Irreducible Complexity’s Michael Behe has an atheist son

Apparently, the fact his offspring don’t believe in the same thing he does has made life pretty unbearable for everyone:

Q: How is your relationship with your family? From what I remember from his talk, you have many siblings.
A: Bad. And I do confidently blame religion for this. I certainly don’t think it always turns out this way, but my stubbornness in maintaining and voicing my beliefs conflicted with my parents’ policy of keeping the rest of my family shielded from alternate viewpoints. “Indoctrination”, unfortunately, is really the word that describes it best, and I do believe that my younger brothers (the members of my family I am closest to) are truly being hurt by this. So my parents and I are in perpetual disagreement. I have,  for the most part, stopped talking to my parents, and I am not allowed to speak to my little brothers at all. I don’t want to complain, but this has been very painful for both them and me. Hoping to move out soon.

Wow, who would have guessed failing to believe in the same dogma as everyone else would be alienating? I find it sad and telling they refuse to have him speak to his other siblings. I guess Behe is worried these secular ideas might just spread to the rest of his offspring; better to keep them isolated and sequestered from reality. Here’s a wacky idea: why don’t you let people think for themselves, Mike? After all, is it not the desire of every parent to raise their own children to be critical thinkers? I guess that goes out the fucking window when it comes to your invisible friend in the clouds…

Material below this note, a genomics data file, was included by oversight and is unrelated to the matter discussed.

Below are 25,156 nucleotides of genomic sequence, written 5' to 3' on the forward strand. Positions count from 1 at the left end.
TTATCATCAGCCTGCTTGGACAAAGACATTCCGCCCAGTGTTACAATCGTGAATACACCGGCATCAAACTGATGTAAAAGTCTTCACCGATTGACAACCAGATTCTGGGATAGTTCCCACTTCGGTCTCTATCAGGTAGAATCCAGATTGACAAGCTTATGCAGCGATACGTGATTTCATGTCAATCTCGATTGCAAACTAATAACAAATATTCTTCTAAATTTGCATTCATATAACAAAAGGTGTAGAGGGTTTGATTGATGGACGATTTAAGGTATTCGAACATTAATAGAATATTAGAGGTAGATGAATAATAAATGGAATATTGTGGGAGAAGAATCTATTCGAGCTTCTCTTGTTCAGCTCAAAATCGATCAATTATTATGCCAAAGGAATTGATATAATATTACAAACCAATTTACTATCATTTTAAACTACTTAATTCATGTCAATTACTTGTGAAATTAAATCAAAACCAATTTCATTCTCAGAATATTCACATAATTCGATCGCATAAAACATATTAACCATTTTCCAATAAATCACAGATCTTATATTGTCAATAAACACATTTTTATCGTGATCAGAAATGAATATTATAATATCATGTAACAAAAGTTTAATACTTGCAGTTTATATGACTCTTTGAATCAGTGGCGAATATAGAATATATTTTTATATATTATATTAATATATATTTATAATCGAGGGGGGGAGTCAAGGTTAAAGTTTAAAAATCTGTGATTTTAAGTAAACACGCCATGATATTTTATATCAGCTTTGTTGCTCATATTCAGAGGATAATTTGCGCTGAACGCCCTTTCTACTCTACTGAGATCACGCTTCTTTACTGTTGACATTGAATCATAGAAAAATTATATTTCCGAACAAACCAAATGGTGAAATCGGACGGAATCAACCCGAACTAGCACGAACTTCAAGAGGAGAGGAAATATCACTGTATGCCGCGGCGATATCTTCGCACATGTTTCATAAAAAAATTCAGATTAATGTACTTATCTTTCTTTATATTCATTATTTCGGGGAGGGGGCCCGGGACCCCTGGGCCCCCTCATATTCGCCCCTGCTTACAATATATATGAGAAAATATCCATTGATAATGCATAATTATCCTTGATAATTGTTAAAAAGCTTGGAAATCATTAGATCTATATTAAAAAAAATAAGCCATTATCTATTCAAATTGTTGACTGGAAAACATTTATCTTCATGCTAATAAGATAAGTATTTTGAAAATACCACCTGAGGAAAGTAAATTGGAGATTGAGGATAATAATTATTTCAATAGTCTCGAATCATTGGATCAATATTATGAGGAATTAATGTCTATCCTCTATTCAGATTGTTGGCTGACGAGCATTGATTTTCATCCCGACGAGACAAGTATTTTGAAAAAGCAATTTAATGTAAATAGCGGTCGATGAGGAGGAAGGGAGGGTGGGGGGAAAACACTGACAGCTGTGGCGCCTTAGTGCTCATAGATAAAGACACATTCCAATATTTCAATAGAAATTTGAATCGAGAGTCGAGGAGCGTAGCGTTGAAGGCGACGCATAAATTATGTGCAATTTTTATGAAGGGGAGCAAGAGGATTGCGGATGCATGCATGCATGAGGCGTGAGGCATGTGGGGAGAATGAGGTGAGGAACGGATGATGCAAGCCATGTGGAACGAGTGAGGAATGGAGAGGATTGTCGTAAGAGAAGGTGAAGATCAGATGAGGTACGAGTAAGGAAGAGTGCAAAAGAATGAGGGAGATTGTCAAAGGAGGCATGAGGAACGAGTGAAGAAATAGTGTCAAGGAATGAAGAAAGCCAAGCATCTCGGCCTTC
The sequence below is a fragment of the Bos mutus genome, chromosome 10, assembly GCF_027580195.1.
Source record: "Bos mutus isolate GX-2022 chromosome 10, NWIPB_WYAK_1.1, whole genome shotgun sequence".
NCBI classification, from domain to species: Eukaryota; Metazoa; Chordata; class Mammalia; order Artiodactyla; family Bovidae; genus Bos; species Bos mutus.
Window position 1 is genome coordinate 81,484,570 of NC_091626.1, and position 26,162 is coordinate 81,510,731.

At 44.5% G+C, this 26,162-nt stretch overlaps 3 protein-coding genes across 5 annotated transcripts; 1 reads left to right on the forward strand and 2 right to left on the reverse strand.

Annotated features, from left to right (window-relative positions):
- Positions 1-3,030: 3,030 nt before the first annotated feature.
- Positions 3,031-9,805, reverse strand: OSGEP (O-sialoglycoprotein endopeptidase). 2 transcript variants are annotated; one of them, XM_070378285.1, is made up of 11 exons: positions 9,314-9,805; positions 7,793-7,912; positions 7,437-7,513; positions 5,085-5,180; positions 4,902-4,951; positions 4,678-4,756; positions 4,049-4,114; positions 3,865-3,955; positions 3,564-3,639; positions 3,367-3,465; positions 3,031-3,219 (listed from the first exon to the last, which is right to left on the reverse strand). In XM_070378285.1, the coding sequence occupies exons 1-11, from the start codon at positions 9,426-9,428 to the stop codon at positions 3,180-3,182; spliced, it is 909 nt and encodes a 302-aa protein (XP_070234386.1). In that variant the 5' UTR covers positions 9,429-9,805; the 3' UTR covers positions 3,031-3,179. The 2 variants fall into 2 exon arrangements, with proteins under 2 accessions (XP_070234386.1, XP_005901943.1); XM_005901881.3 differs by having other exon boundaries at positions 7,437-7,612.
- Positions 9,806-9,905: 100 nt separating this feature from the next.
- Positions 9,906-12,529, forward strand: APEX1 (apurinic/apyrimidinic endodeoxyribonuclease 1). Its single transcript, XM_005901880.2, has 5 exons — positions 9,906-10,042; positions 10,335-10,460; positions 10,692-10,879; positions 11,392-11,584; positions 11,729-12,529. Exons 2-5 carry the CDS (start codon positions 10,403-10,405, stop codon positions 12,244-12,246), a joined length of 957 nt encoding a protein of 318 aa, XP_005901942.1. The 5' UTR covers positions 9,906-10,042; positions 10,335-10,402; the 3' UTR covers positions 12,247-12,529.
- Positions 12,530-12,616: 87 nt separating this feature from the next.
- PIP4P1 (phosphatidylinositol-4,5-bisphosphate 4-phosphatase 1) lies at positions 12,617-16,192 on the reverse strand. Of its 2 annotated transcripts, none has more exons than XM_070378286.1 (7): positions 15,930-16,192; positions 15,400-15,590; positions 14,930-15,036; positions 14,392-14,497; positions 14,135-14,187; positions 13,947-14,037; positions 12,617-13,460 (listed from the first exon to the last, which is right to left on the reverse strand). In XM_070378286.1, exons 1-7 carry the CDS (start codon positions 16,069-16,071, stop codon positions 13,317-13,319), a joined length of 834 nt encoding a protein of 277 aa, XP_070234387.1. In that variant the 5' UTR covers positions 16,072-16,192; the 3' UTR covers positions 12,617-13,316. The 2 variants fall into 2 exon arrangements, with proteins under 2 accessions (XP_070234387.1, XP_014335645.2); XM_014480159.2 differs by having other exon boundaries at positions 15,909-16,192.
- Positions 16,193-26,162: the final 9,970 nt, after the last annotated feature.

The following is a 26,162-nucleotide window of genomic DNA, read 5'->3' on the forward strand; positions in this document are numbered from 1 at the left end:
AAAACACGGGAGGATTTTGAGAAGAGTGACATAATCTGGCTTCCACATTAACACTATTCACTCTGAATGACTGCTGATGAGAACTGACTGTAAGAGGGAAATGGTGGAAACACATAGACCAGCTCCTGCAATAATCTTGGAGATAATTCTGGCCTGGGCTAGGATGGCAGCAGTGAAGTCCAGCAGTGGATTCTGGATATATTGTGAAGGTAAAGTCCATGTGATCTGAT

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Comments (2)

  • avatar

    Matt

    I think to some extent parents always want their children to follow in their footsteps and i think it holds doubly true when it comes to religion.

    As an atheist raised catholic with semi-religious parents and a very religious extended family, me being an atheist caused a lot of arguments and anger when i was in my early teens (when i was first calling bullshit on religion) and even to this day, in my mid 20s i get shit about it from certain members of my family. I think very few people experience a smooth transition away from their parents religion (whether to a new religion or to no religion).

    I can’t even say i’m immune to this way of thinking. If/when i have children, i like to think i’ll raise them to be open, critical thinkers who know how to question things, but i know i’ll be pulling for atheism. I think i would find it extremely difficult to deal with if my child suddenly “found jesus” and was very religious. I like to think i’d be able to deal with it and would be ok with it if it was a decision they reached on their own, but it would be hard none the less.

  • avatar

    Percy

    I had sort of the same experience when I was going through the transition of being an atheist. My beliefs started to become more liberal and I stopped believing a lot of stories in the bible. I also began to vehemently hate when my pastor would talk about legislative matter while on the platform. My church prayed that my “wordly” views would leave and I wouldn’t hold me from believing in god. My wordly views was the thinking that maybe gays aren’t so bad and the bible shouldn’t be taken literally.

    That was probably the last straw as I had no desire anymore for church. After I became an atheist, the church totally shunned me. Even people that I have spent a lot of time with have totally shut me out of their lives. I am deployed to Afghanistan and you would think that people would want to contact you to see how your doing, but not these church people. They would rather talk about you and say what a sad story your life has become.

    It truly is awful how religion can alter one’s point of view so drastically. This case of the a son being an atheist is not uncommon from my experience, which is a sad reality.

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